The Uncontested Legal Separation Agreement
We draft legal separation agreements for couples who are, for the most part, in agreement. We are not lawyers, we do not give legal advice, nor do we mediate complex issues. Our goal is to help you:
- obtain a low-cost, friendly, legal separation agreement;
- reduce the burden of usual legal practices that are adversarial, complicated and costly; and
- still provide you with the benefit of receiving legal advice from your lawyer.
Are you and your spouse well-acquainted with your financial situation (or trust that each other will provide full disclosure). Are you in full-agreement (or almost full-agreement) regarding all matters concerning property, assets, debts, children (custody, access and support) and spousal support? If yes, then it ought to be fairly simple to incorporate your agreement into a standard legal separation agreement without you having to navigate through a complex, adversarial and costly legal system.
Please check out all the specific topics below or scroll through this web page for all your answers.
If you hire us to assist you with a legal separation agreement here are the general procedures we typically follow (which can be adjusted to fit your specific situation):
- We interview you by telephone. You advise as to what you and your spouse have generally agreed to regarding all matters concerning property, assets, debts, children (custody, access and support) and spousal support.
- We book an appointment with you (and hopefully your spouse). Most initial appointments last 2 to 2.5 hours.
- We will email you a list of what documentation to bring to the appointment.
- We create the first draft of your legal separation agreement before you and your spouse arrive at the first appointment.
- During the first appointment we go through the agreement from beginning to end and edit it.
- You leave the meeting with a fully drafted and edited legal separation agreement.
- We always recommend that you review it again once you get it home to ensure nothing was missed during the appointment.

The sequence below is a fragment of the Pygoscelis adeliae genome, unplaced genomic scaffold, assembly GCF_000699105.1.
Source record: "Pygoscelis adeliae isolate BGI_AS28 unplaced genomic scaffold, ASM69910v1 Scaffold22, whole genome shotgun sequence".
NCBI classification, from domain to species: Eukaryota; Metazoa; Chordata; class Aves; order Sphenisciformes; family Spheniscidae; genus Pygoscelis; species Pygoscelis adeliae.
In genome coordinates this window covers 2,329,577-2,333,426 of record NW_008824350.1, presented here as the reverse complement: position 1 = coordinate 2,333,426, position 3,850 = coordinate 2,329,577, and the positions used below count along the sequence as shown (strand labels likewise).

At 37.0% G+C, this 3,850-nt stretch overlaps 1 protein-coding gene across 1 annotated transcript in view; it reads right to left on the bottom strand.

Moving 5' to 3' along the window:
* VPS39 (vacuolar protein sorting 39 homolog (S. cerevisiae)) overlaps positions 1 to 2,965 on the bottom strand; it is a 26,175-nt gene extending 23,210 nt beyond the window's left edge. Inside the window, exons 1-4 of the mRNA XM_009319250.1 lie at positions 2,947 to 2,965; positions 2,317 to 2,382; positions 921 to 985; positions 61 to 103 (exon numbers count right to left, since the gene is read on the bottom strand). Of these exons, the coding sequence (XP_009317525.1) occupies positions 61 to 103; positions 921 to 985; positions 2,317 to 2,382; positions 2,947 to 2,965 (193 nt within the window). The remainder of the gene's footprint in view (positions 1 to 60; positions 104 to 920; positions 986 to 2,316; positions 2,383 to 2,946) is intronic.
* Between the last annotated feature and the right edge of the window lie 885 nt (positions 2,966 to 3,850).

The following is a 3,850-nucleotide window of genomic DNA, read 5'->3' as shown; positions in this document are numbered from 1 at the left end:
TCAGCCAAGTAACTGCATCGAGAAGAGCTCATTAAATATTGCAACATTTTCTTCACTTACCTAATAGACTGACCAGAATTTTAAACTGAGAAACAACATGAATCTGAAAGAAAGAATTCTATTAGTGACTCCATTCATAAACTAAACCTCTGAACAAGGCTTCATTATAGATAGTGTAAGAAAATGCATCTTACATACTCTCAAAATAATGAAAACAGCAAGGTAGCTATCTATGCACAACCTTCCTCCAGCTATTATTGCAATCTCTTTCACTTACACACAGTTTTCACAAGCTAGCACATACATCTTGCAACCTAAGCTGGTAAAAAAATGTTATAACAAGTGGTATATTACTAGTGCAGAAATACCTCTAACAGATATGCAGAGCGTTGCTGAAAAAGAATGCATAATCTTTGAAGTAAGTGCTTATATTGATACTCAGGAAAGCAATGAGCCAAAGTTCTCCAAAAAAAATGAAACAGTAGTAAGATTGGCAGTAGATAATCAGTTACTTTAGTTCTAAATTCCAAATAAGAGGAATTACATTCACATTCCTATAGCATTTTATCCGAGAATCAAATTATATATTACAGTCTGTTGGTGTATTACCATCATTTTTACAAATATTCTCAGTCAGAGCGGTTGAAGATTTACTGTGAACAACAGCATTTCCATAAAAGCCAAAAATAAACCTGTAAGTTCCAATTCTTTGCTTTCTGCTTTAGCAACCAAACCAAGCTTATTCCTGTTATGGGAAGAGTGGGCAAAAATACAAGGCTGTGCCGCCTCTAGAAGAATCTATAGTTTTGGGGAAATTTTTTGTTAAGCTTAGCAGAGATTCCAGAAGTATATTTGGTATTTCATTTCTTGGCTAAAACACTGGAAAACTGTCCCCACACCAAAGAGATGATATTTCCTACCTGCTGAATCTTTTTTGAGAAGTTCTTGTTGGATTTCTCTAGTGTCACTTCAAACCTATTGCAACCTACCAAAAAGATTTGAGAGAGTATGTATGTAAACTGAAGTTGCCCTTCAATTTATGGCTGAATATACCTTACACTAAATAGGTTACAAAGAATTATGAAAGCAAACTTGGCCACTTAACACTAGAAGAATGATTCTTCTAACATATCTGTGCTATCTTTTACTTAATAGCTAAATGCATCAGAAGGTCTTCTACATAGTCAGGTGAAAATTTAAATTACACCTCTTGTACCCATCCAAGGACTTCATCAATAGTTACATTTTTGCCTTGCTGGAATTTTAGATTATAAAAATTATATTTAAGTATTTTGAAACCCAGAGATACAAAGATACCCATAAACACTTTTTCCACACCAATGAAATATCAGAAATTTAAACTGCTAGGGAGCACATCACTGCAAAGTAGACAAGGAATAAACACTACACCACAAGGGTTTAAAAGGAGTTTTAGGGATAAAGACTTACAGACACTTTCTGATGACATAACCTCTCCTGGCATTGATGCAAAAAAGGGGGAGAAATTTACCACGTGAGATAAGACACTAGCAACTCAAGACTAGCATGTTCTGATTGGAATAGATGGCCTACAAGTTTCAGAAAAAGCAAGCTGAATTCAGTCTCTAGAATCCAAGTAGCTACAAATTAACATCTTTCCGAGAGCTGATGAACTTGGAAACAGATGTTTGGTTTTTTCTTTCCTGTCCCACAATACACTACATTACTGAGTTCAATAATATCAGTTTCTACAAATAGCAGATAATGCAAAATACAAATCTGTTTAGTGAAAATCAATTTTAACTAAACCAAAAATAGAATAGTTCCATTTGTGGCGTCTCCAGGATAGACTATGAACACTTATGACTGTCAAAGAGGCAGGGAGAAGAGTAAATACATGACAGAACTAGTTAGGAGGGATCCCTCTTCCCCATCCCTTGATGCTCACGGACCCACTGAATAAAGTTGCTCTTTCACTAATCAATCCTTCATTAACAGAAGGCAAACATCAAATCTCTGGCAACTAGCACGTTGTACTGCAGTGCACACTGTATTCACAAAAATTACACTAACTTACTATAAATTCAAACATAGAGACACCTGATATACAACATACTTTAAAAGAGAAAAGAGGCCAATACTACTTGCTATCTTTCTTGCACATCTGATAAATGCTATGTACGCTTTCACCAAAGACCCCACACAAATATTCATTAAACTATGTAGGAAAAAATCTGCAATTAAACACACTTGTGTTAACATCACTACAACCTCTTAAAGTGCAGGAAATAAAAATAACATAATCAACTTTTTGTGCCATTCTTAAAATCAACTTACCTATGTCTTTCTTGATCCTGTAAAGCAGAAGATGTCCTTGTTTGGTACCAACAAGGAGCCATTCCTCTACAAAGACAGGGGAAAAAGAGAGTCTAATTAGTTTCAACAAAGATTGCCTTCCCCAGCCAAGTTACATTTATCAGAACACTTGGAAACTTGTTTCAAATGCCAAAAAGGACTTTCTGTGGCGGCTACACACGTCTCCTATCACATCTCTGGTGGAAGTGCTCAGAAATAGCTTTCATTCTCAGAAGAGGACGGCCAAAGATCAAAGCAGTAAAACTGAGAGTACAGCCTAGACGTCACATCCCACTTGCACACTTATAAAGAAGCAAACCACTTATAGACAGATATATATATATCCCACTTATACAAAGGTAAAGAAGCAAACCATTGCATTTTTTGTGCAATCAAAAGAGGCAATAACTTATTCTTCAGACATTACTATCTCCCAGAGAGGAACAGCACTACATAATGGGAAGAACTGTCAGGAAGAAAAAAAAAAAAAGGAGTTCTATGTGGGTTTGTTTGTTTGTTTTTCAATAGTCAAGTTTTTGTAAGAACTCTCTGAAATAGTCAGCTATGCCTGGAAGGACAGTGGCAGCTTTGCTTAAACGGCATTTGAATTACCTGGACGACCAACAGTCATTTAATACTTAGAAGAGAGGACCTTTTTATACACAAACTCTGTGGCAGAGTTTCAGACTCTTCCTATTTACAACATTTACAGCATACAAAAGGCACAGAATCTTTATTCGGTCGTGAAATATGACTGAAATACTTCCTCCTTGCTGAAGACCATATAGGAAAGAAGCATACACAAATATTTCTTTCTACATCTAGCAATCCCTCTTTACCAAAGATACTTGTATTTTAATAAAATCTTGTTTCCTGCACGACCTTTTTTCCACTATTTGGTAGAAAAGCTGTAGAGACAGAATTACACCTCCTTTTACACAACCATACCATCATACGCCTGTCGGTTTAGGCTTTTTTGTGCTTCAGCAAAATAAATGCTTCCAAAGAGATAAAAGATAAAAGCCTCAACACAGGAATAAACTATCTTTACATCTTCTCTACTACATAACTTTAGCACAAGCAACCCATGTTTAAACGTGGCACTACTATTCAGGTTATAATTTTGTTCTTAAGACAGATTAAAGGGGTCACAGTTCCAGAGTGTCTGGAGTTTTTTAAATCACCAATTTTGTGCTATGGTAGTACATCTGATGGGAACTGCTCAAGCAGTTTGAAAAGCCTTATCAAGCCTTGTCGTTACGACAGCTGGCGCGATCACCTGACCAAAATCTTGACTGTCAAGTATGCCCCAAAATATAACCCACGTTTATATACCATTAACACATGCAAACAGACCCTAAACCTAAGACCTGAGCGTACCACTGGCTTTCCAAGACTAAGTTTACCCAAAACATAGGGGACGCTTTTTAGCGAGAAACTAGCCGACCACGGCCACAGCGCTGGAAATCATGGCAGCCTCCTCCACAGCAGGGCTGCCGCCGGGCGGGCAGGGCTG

- You advise as to further changes, if any.
- We then arrange for you and your spouse to review and sign the legal separation agreement with your lawyers (we have a list of lawyers we refer or you can find your own lawyer). If upon the advice of your lawyers you wish to make further changes, we make them at no extra cost to you. However, it may mean an additional trip to your lawyer(s). Lawyer fees are in addition to our drafting fees. The goal is to help the two of you minimize the back and forth between lawyers and minimize your legal fees.
- If applicable, the land transfer(s) and a divorce application are coordinated at the same time.
We can help with your legal separation agreement if:
- The parties reside in Alberta or the parties were living in Alberta at the time of separation (and the property is predominately situated in Alberta);
- The parties are cooperative and willing to work together in the drafting of a legal separation agreement;
- There are no trust issues and the parties are willing to provide full disclosure;
- The parties will be taking the legal separation agreement to their lawyers for review, advice and signing;
- There are no complex issues; for example, those involving disclosure, trusts, exemptions, and business valuation.
We have processed more than 5000 uncontested divorces and legal separation agreements. Every time we draft a legal separation agreement it is reviewed by two different lawyers. As we have drafted more than 1000 legal separation agreements, this means our work has been reviewed more than 2000 times by different lawyers. We’ve learned what lawyers like and don’t like and from time to time lawyers will provide new wording to different sections of the agreement which ensures that our templates remain current and that we have many templates to access paragraphs that relate to unique situations. Though we cannot give legal advice, we can share with you our substantial experience.
We can help you reduce the amount of time you spend with a lawyer by as much as 90%. In situations where you must consult with a lawyer, we ensure that you maximize the quality of your time and investment with your lawyer by helping you summarize the facts surrounding your situation for quick and easy review.
A legal separation agreement is a contract between two spouses resolving all matters concerning:
- Division of property, assets and debts